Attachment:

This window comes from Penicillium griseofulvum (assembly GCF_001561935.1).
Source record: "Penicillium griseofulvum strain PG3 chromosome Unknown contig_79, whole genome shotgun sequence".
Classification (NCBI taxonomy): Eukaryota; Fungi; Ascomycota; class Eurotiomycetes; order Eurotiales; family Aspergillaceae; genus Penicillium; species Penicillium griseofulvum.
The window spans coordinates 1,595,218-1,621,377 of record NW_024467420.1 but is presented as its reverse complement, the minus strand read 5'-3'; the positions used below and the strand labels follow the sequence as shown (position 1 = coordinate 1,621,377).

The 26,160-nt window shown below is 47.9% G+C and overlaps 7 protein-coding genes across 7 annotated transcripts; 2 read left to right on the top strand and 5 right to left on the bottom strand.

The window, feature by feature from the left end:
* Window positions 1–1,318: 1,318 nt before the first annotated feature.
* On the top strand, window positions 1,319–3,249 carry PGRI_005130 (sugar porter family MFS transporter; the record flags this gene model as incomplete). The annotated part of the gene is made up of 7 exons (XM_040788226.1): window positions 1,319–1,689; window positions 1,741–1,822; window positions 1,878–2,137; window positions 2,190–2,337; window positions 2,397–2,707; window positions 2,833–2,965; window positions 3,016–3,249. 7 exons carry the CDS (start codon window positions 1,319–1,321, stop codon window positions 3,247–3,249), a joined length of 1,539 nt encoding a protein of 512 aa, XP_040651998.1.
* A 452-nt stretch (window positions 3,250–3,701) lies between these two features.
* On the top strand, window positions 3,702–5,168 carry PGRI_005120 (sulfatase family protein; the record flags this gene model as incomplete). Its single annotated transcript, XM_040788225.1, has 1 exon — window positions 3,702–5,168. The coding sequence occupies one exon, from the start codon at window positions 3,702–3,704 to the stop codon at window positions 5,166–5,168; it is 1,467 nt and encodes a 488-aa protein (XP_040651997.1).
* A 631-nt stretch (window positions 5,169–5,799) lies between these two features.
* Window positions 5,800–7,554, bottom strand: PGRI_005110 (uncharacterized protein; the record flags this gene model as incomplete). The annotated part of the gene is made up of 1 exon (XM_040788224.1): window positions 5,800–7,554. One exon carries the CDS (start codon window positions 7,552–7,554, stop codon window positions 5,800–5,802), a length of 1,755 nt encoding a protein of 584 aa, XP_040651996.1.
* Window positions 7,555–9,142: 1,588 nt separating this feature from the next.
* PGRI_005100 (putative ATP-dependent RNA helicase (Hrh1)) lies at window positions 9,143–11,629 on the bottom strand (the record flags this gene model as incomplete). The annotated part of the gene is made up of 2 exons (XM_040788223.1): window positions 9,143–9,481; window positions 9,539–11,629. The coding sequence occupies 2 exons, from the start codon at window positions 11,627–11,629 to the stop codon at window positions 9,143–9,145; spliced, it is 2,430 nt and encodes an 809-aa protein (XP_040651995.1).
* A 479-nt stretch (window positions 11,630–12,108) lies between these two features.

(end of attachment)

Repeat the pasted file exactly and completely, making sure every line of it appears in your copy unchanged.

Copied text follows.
This window comes from Penicillium griseofulvum (assembly GCF_001561935.1).
Source record: "Penicillium griseofulvum strain PG3 chromosome Unknown contig_79, whole genome shotgun sequence".
Classification (NCBI taxonomy): Eukaryota; Fungi; Ascomycota; class Eurotiomycetes; order Eurotiales; family Aspergillaceae; genus Penicillium; species Penicillium griseofulvum.
The window spans coordinates 1,595,218-1,621,377 of record NW_024467420.1 but is presented as its reverse complement, the minus strand read 5'-3'; the positions used below and the strand labels follow the sequence as shown (position 1 = coordinate 1,621,377).

The 26,160-nt window shown below is 47.9% G+C and overlaps 7 protein-coding genes across 7 annotated transcripts; 2 read left to right on the top strand and 5 right to left on the bottom strand.

The window, feature by feature from the left end:
* Window positions 1–1,318: 1,318 nt before the first annotated feature.
* On the top strand, window positions 1,319–3,249 carry PGRI_005130 (sugar porter family MFS transporter; the record flags this gene model as incomplete). The annotated part of the gene is made up of 7 exons (XM_040788226.1): window positions 1,319–1,689; window positions 1,741–1,822; window positions 1,878–2,137; window positions 2,190–2,337; window positions 2,397–2,707; window positions 2,833–2,965; window positions 3,016–3,249. 7 exons carry the CDS (start codon window positions 1,319–1,321, stop codon window positions 3,247–3,249), a joined length of 1,539 nt encoding a protein of 512 aa, XP_040651998.1.
* A 452-nt stretch (window positions 3,250–3,701) lies between these two features.
* On the top strand, window positions 3,702–5,168 carry PGRI_005120 (sulfatase family protein; the record flags this gene model as incomplete). Its single annotated transcript, XM_040788225.1, has 1 exon — window positions 3,702–5,168. The coding sequence occupies one exon, from the start codon at window positions 3,702–3,704 to the stop codon at window positions 5,166–5,168; it is 1,467 nt and encodes a 488-aa protein (XP_040651997.1).
* A 631-nt stretch (window positions 5,169–5,799) lies between these two features.
* Window positions 5,800–7,554, bottom strand: PGRI_005110 (uncharacterized protein; the record flags this gene model as incomplete). The annotated part of the gene is made up of 1 exon (XM_040788224.1): window positions 5,800–7,554. One exon carries the CDS (start codon window positions 7,552–7,554, stop codon window positions 5,800–5,802), a length of 1,755 nt encoding a protein of 584 aa, XP_040651996.1.
* Window positions 7,555–9,142: 1,588 nt separating this feature from the next.
* PGRI_005100 (putative ATP-dependent RNA helicase (Hrh1)) lies at window positions 9,143–11,629 on the bottom strand (the record flags this gene model as incomplete). The annotated part of the gene is made up of 2 exons (XM_040788223.1): window positions 9,143–9,481; window positions 9,539–11,629. The coding sequence occupies 2 exons, from the start codon at window positions 11,627–11,629 to the stop codon at window positions 9,143–9,145; spliced, it is 2,430 nt and encodes an 809-aa protein (XP_040651995.1).
* A 479-nt stretch (window positions 11,630–12,108) lies between these two features.